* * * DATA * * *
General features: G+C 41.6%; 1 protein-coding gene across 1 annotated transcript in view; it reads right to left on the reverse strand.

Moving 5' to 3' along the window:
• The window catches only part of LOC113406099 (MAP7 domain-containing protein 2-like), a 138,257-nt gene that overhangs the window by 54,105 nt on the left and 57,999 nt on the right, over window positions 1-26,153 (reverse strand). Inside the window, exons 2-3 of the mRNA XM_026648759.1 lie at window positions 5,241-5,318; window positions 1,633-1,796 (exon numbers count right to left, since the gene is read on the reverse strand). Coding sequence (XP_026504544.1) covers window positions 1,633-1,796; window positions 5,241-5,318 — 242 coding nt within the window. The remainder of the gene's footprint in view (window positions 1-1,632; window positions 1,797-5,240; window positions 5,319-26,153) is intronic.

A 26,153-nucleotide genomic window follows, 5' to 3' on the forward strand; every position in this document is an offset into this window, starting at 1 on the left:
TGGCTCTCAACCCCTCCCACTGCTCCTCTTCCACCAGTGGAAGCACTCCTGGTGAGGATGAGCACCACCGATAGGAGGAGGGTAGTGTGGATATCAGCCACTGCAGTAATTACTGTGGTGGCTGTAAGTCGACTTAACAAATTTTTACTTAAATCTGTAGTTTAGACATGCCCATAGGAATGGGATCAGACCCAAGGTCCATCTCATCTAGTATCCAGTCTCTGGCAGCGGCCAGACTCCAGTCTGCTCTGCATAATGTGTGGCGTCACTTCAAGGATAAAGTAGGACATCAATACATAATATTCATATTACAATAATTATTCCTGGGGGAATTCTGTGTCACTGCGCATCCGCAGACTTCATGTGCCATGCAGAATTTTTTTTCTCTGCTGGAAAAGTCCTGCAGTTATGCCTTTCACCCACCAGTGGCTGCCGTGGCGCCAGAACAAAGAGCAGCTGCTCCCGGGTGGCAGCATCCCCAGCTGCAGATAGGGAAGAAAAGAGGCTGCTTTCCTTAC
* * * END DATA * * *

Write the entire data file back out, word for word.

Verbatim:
General features: G+C 41.6%; 1 protein-coding gene across 1 annotated transcript in view; it reads right to left on the reverse strand.

Moving 5' to 3' along the window:
• The window catches only part of LOC113406099 (MAP7 domain-containing protein 2-like), a 138,257-nt gene that overhangs the window by 54,105 nt on the left and 57,999 nt on the right, over window positions 1-26,153 (reverse strand). Inside the window, exons 2-3 of the mRNA XM_026648759.1 lie at window positions 5,241-5,318; window positions 1,633-1,796 (exon numbers count right to left, since the gene is read on the reverse strand). Coding sequence (XP_026504544.1) covers window positions 1,633-1,796; window positions 5,241-5,318 — 242 coding nt within the window. The remainder of the gene's footprint in view (window positions 1-1,632; window positions 1,797-5,240; window positions 5,319-26,153) is intronic.

A 26,153-nucleotide genomic window follows, 5' to 3' on the forward strand; every position in this document is an offset into this window, starting at 1 on the left:
TGGCTCTCAACCCCTCCCACTGCTCCTCTTCCACCAGTGGAAGCACTCCTGGTGAGGATGAGCACCACCGATAGGAGGAGGGTAGTGTGGATATCAGCCACTGCAGTAATTACTGTGGTGGCTGTAAGTCGACTTAACAAATTTTTACTTAAATCTGTAGTTTAGACATGCCCATAGGAATGGGATCAGACCCAAGGTCCATCTCATCTAGTATCCAGTCTCTGGCAGCGGCCAGACTCCAGTCTGCTCTGCATAATGTGTGGCGTCACTTCAAGGATAAAGTAGGACATCAATACATAATATTCATATTACAATAATTATTCCTGGGGGAATTCTGTGTCACTGCGCATCCGCAGACTTCATGTGCCATGCAGAATTTTTTTTCTCTGCTGGAAAAGTCCTGCAGTTATGCCTTTCACCCACCAGTGGCTGCCGTGGCGCCAGAACAAAGAGCAGCTGCTCCCGGGTGGCAGCATCCCCAGCTGCAGATAGGGAAGAAAAGAGGCTGCTTTCCTTAC